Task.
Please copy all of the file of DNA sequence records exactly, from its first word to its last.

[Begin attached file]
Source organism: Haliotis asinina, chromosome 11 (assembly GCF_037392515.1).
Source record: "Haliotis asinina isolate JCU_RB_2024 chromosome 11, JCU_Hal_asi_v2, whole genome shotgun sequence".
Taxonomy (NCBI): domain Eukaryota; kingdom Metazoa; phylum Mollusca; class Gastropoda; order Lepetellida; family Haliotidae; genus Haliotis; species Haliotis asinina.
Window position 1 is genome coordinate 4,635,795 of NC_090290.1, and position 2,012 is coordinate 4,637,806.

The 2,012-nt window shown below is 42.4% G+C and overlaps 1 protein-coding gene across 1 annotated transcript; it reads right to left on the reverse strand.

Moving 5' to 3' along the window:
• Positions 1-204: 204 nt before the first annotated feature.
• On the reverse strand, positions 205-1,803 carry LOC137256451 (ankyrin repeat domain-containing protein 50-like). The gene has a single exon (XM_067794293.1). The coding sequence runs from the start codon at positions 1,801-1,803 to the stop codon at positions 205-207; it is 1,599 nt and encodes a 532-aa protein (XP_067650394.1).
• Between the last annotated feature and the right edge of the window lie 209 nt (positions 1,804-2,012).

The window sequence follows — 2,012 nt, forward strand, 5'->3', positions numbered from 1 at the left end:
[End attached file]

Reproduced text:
Source organism: Haliotis asinina, chromosome 11 (assembly GCF_037392515.1).
Source record: "Haliotis asinina isolate JCU_RB_2024 chromosome 11, JCU_Hal_asi_v2, whole genome shotgun sequence".
Taxonomy (NCBI): domain Eukaryota; kingdom Metazoa; phylum Mollusca; class Gastropoda; order Lepetellida; family Haliotidae; genus Haliotis; species Haliotis asinina.
Window position 1 is genome coordinate 4,635,795 of NC_090290.1, and position 2,012 is coordinate 4,637,806.

The 2,012-nt window shown below is 42.4% G+C and overlaps 1 protein-coding gene across 1 annotated transcript; it reads right to left on the reverse strand.

Moving 5' to 3' along the window:
• Positions 1-204: 204 nt before the first annotated feature.
• On the reverse strand, positions 205-1,803 carry LOC137256451 (ankyrin repeat domain-containing protein 50-like). The gene has a single exon (XM_067794293.1). The coding sequence runs from the start codon at positions 1,801-1,803 to the stop codon at positions 205-207; it is 1,599 nt and encodes a 532-aa protein (XP_067650394.1).
• Between the last annotated feature and the right edge of the window lie 209 nt (positions 1,804-2,012).

The window sequence follows — 2,012 nt, forward strand, 5'->3', positions numbered from 1 at the left end: